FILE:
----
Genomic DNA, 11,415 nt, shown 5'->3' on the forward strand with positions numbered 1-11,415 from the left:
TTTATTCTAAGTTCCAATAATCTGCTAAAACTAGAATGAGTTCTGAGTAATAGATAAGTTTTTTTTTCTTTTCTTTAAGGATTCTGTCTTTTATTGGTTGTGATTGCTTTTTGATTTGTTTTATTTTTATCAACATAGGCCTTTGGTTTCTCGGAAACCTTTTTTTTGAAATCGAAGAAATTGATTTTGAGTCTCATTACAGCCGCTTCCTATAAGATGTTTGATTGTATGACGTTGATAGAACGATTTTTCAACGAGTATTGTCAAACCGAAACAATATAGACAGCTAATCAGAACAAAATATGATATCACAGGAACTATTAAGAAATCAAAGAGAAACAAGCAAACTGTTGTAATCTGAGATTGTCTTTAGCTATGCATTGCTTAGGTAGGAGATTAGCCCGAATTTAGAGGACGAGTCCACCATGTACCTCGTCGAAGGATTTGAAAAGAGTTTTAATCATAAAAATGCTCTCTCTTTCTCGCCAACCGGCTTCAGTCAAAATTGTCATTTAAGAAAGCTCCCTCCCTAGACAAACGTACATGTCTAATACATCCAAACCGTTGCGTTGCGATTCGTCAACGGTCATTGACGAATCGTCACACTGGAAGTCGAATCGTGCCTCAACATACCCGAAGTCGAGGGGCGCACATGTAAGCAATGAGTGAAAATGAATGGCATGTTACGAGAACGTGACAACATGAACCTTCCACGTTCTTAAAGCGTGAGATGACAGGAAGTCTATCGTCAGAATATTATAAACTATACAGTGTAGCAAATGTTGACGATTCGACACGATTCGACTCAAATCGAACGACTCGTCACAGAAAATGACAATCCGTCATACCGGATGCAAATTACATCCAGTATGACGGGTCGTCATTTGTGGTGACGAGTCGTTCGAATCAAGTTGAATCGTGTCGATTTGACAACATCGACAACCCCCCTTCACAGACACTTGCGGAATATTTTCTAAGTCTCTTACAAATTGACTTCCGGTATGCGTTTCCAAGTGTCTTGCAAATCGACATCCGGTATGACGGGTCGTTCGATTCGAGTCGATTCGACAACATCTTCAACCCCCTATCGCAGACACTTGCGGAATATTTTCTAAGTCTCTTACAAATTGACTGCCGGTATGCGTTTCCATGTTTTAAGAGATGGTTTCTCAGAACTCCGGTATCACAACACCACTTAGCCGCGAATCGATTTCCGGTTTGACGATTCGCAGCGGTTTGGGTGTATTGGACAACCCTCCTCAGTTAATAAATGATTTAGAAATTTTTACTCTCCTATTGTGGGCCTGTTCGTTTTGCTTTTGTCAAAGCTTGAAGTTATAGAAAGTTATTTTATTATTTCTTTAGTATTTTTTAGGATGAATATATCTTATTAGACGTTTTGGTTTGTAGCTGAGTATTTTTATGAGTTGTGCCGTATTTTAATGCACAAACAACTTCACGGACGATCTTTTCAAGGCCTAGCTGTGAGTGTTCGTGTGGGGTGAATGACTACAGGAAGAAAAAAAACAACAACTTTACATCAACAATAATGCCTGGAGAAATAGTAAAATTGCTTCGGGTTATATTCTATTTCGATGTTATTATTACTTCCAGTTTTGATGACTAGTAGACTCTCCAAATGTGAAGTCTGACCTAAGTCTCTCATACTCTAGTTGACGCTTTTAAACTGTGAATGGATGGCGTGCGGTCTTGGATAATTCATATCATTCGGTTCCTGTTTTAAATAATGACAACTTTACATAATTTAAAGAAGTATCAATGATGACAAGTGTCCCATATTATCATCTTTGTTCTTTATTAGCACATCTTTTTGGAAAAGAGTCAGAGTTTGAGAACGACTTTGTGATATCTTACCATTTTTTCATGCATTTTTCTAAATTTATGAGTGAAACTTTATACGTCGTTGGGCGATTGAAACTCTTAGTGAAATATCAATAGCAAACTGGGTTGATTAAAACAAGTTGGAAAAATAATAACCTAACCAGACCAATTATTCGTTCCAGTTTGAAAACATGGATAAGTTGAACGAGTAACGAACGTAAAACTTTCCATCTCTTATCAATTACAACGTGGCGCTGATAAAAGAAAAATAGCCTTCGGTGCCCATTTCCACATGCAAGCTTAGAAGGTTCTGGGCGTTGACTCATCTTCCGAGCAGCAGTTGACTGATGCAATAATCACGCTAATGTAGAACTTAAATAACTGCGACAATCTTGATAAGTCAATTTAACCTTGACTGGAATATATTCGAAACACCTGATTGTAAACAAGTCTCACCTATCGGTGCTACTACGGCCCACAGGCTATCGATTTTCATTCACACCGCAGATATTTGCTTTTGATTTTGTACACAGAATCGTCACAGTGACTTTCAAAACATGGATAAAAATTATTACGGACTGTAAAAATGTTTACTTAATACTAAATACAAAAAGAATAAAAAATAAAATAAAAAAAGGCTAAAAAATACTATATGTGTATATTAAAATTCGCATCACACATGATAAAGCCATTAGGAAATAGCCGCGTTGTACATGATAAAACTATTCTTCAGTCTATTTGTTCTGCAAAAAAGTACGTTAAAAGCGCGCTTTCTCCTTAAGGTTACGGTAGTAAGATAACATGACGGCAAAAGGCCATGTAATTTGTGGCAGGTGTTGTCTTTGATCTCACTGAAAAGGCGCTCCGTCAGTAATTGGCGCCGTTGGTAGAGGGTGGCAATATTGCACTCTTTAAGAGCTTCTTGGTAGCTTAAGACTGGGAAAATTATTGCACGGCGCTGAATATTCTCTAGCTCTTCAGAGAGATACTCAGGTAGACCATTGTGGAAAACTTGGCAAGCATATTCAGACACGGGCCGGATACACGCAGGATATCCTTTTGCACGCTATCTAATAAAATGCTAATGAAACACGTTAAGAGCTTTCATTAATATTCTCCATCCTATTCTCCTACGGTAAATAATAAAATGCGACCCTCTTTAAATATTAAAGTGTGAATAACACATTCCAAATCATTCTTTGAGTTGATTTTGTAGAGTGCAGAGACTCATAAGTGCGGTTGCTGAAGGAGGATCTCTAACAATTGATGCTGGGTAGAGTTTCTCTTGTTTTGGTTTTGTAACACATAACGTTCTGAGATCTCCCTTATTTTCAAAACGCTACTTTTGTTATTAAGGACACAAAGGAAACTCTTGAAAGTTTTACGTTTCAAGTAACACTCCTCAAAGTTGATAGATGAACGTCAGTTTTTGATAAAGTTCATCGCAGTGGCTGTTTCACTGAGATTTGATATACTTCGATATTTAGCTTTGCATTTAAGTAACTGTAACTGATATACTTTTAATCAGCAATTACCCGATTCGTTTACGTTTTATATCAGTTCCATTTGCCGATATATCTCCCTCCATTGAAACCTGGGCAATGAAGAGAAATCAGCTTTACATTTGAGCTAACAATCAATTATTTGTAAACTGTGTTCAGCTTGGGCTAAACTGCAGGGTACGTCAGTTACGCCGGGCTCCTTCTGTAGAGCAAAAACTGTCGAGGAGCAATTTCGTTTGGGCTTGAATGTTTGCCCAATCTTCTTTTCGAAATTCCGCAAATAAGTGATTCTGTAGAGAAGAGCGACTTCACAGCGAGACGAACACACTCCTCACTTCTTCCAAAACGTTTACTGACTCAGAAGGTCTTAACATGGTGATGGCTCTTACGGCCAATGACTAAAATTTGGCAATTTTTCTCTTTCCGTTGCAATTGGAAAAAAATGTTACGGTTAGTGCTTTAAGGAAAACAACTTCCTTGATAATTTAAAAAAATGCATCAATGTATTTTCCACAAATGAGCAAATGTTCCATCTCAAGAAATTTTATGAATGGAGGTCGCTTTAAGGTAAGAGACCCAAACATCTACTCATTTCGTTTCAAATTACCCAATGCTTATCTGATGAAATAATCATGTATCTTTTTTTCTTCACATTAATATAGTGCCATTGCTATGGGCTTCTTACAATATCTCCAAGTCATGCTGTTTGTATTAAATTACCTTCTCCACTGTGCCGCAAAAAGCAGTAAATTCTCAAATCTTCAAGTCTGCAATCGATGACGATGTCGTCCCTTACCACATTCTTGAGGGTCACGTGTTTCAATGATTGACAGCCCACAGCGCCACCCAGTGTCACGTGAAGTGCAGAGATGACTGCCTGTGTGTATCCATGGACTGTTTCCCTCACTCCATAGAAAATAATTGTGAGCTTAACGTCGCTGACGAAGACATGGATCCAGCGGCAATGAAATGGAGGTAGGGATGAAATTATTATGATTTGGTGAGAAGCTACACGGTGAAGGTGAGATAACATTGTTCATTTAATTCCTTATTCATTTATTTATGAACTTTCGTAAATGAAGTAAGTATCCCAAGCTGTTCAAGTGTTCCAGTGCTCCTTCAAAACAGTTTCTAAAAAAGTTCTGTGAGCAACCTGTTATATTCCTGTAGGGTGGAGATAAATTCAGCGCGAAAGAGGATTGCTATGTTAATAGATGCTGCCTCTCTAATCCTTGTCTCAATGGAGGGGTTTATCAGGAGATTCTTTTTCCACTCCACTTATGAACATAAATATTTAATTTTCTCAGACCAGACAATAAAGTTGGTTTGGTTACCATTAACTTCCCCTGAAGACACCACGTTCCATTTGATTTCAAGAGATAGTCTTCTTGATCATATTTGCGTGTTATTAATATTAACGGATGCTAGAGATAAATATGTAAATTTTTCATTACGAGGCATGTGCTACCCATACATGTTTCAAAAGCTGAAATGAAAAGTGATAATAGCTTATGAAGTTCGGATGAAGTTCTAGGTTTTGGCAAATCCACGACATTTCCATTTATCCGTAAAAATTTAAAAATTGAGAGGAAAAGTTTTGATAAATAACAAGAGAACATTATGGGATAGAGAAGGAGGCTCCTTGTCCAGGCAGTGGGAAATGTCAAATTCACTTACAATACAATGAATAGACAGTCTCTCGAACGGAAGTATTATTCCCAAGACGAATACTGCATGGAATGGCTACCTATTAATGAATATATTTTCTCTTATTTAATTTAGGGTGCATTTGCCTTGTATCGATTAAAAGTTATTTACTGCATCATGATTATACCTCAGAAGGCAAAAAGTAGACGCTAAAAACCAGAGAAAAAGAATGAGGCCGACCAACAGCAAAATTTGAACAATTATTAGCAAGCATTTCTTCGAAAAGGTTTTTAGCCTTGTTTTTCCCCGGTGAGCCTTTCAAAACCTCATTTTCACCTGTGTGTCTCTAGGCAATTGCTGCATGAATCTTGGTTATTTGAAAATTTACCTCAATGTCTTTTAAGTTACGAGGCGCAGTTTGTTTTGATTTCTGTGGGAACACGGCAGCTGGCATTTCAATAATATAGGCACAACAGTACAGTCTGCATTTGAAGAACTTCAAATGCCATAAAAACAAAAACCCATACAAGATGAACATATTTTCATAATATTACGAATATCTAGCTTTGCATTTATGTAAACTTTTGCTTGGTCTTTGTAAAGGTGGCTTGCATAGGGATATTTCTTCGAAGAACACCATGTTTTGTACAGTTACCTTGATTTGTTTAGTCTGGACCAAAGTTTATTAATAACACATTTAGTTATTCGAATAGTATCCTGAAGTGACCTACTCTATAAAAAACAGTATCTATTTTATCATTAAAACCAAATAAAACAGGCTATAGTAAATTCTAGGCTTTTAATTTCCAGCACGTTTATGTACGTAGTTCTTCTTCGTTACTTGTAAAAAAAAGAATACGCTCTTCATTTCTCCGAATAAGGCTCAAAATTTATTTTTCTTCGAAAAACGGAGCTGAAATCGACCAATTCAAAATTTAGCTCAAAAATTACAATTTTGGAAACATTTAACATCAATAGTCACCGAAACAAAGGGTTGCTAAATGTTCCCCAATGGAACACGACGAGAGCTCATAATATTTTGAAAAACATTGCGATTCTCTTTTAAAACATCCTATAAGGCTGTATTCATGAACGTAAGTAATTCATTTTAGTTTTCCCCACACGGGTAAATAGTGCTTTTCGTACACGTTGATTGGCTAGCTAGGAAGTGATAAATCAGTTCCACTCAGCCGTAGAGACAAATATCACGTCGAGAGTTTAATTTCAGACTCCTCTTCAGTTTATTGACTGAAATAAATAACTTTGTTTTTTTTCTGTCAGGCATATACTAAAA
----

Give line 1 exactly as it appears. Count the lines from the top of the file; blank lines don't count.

Genomic DNA, 11,415 nt, shown 5'->3' on the forward strand with positions numbered 1-11,415 from the left: